in the last business year, acquirer generated turnover above EUR 500 million worldwide and target generated turnover above EUR 2 million, of which more than two thirds were achieved in Germany;
there are reasonable grounds to believe that future mergers could significantly im-pede effective competition in the domestic market in the economic sectors concerned;
the acquirer has a share of at least 15% of the supply of or demand for goods or ser-vices in Germany in these economic sectors, and the FCO has conducted a sector inquiry.
Note that the share of supply is not assessed as a “market share” in the economic sense but refers – more broadly – to the entire sector. The FCO has a wide margin of discretion in determining the goods or services relevant for the sector and the criteria for assessing The provision is supposed to capture attempts by companies to “build up an extensive market concentration through successive transactions without merger control”, i.e. it applies to companies in old and new industries. However, contrary to some initial expectations, the new law does not introduce a general provision for so-called “killer acquisitions” (i.e. systematic acquisitions of start-ups and high-growth companies).
Finally, the new law contains some special arrangements for hospital mergers (which can be exempt from merger control review under certain conditions), an increased de minimis market threshold from EUR 15 million to EUR 20 million, lower threshold multipliers for press and publishing merger control, a facilitated aggregation of several transactions between the same partie_s within two years as well as an _extension of phase II reviews by one month.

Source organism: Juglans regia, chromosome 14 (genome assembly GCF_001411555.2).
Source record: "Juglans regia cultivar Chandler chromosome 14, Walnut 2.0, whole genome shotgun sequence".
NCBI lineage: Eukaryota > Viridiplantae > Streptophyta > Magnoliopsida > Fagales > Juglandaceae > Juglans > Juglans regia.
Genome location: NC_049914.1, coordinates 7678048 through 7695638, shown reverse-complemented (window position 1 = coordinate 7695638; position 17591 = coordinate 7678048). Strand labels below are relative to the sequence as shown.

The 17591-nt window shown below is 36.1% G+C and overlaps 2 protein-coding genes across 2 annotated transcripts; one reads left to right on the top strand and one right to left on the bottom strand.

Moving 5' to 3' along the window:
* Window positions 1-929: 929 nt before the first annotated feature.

New dominance abuse regime
Under the new rules, the Federal Cartel Office (FCO) may intervene against certain big tech companies at an earlier stage, i.e. even before a company has been found dominant in a certain market. The FCO may prohibit certain conduct, such as, e.g., self-preferencing or restraining market access of third party players by withholding certain data, and thereby slow such companies down in gaining market power. This is probably the most controversial change, especially because the German legislator is taking a pioneer role compared to other European Member States. The new sec. 19a ARC is supported by a procedural provision, which allow complaints against FCO decisions based on sec. 19a ARC directly to the Federal Court of Justice, i.e. bypassing the Higher Regional Court.